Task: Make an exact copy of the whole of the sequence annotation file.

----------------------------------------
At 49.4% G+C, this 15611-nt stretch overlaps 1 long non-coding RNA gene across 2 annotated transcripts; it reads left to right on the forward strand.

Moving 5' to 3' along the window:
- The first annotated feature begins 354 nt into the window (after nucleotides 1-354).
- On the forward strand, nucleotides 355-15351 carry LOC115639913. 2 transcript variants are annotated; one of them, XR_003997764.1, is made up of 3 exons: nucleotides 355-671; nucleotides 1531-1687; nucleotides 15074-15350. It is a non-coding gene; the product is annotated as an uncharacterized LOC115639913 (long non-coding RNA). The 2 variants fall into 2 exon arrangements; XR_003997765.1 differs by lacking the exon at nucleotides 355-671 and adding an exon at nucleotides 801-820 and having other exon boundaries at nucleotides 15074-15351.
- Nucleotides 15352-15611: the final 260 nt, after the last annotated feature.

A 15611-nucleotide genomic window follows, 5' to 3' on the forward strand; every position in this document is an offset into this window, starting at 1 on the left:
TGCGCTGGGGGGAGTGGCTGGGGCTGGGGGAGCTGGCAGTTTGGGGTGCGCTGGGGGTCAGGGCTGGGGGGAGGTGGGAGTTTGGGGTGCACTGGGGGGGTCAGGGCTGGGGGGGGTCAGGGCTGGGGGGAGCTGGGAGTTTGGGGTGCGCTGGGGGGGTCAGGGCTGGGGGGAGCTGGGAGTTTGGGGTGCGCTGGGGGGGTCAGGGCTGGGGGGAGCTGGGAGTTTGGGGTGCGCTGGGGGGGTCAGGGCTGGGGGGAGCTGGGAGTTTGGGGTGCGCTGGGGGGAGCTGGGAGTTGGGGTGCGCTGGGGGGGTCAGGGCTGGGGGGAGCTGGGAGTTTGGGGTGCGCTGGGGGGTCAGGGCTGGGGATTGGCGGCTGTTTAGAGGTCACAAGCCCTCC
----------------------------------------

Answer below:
At 49.4% G+C, this 15611-nt stretch overlaps 1 long non-coding RNA gene across 2 annotated transcripts; it reads left to right on the forward strand.

Moving 5' to 3' along the window:
- The first annotated feature begins 354 nt into the window (after nucleotides 1-354).
- On the forward strand, nucleotides 355-15351 carry LOC115639913. 2 transcript variants are annotated; one of them, XR_003997764.1, is made up of 3 exons: nucleotides 355-671; nucleotides 1531-1687; nucleotides 15074-15350. It is a non-coding gene; the product is annotated as an uncharacterized LOC115639913 (long non-coding RNA). The 2 variants fall into 2 exon arrangements; XR_003997765.1 differs by lacking the exon at nucleotides 355-671 and adding an exon at nucleotides 801-820 and having other exon boundaries at nucleotides 15074-15351.
- Nucleotides 15352-15611: the final 260 nt, after the last annotated feature.

A 15611-nucleotide genomic window follows, 5' to 3' on the forward strand; every position in this document is an offset into this window, starting at 1 on the left:
TGCGCTGGGGGGAGTGGCTGGGGCTGGGGGAGCTGGCAGTTTGGGGTGCGCTGGGGGTCAGGGCTGGGGGGAGGTGGGAGTTTGGGGTGCACTGGGGGGGTCAGGGCTGGGGGGGGTCAGGGCTGGGGGGAGCTGGGAGTTTGGGGTGCGCTGGGGGGGTCAGGGCTGGGGGGAGCTGGGAGTTTGGGGTGCGCTGGGGGGGTCAGGGCTGGGGGGAGCTGGGAGTTTGGGGTGCGCTGGGGGGGTCAGGGCTGGGGGGAGCTGGGAGTTTGGGGTGCGCTGGGGGGAGCTGGGAGTTGGGGTGCGCTGGGGGGGTCAGGGCTGGGGGGAGCTGGGAGTTTGGGGTGCGCTGGGGGGTCAGGGCTGGGGATTGGCGGCTGTTTAGAGGTCACAAGCCCTCC